LA Times Now Charging for Access
Since I was born and raised in LA and now live in the Chicago area I’ve made it a habit every morning to visit the LA Times website to see what’s going on in my hometown, and most importantly see what’s going with my hometown sports teams. But I’m not doing that anymore. I got an e-mail a couple weeks back from the LA Times saying they were soon going to be charging for their online content.
When I went to the site Saturday morning lo and behold every time I clicked on an article it asked me to sign up to view the content. I’m afraid my well worn path to their website every day is over. And it’s not that I begrudge them trying to make money from their content; we all know free is not a good business model, unless you can afford to give something away by making up the revenue, and profits, elsewhere.
Here is a news story from Yahoo News about this, and how other news organizations are trying to replicate the Wall Street Journal’s success in charging for access to content:
Like other US newspapers, the Los Angeles Times has been grappling with declining print advertising revenue and falling circulation and seeking new sources of revenue.
The Tribune Co., which owns 23 television stations in addition to newspapers in Chicago, Los Angeles, Baltimore, Orlando and other cities, filed for Chapter 11 bankruptcy protection in December 2008.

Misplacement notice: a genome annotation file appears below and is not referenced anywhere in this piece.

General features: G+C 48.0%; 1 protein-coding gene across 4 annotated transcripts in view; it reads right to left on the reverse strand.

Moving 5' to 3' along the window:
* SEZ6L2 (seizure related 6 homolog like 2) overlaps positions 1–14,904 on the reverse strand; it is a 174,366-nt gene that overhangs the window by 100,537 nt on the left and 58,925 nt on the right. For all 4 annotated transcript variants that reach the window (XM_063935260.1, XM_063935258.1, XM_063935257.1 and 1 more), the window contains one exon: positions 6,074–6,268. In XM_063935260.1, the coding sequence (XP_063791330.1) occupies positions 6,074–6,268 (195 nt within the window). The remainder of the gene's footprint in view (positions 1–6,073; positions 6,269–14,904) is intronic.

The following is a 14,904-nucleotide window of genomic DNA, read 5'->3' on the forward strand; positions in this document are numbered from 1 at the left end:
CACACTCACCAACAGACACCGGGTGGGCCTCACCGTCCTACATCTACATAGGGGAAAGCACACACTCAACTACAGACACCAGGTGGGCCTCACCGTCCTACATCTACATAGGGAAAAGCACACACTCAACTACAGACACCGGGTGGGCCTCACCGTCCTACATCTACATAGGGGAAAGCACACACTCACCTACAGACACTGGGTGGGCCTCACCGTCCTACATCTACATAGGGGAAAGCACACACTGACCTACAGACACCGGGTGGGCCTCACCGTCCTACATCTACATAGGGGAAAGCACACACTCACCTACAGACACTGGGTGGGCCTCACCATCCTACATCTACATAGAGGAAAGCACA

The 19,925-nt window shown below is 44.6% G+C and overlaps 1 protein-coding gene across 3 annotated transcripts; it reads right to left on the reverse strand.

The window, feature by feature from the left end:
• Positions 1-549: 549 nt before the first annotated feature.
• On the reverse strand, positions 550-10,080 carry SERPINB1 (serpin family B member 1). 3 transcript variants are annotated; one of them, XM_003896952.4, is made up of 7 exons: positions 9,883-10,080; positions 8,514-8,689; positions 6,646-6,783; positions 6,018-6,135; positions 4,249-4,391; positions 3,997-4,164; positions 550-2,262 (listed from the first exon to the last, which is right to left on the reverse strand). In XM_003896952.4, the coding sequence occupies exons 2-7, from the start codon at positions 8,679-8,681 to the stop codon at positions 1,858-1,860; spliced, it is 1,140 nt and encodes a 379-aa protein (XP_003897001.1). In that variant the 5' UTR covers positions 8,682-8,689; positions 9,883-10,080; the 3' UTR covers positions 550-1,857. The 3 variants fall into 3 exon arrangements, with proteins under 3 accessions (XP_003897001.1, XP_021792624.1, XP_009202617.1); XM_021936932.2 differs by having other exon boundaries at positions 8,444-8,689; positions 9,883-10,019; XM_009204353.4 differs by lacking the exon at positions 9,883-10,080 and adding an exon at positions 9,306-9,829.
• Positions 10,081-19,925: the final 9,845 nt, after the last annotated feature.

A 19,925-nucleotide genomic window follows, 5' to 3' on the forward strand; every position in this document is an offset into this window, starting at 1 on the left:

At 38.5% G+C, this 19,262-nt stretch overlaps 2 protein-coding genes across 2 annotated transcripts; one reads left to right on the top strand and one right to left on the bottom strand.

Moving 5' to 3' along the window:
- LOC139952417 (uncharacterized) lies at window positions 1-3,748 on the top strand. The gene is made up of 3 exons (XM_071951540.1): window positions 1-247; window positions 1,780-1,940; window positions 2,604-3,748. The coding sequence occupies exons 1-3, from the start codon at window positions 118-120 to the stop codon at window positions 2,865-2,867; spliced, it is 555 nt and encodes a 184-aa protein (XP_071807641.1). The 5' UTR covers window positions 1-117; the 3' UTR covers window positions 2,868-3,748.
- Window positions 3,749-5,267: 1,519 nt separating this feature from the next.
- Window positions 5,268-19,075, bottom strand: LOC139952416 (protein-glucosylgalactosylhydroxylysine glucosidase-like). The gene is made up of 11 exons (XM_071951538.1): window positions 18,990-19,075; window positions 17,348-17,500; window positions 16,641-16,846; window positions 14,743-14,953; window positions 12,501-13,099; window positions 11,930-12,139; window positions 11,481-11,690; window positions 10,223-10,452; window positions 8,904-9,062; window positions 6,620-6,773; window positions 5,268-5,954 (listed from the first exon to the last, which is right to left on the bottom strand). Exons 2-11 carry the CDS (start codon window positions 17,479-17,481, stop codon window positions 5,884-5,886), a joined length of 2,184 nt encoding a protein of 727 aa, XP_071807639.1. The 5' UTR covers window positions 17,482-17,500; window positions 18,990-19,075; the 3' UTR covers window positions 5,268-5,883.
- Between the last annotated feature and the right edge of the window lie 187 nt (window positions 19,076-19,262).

The Wall Street Journal, owned by Rupert Murdoch’s News Corp., has always charged online readers for full access to WSJ.com.
The New York Times began charging for full access to its website last March and the Times-owned Boston Globe followed suit in September. Another major newspaper, The Dallas Morning News, is also charging online readers.
The Los Angeles Times said its daily circulation had dropped to 575,000 for the six months that ended in September 2011, down from about 775,000 five years earlier.
The LATimes.com website was the third-most visited US newspaper site last year, according to Web tracking company comScore, trailing those of The New York Times and The Washington Post.
It is really difficult to successfully charge people for something you have been giving them for free for so long. It will be interesting to see if the LA Times can find enough liberals who will to pay the four bucks a week to access the site so that they stay the third most visited newspaper site in the country. I know they’ve lost at least one daily visitor.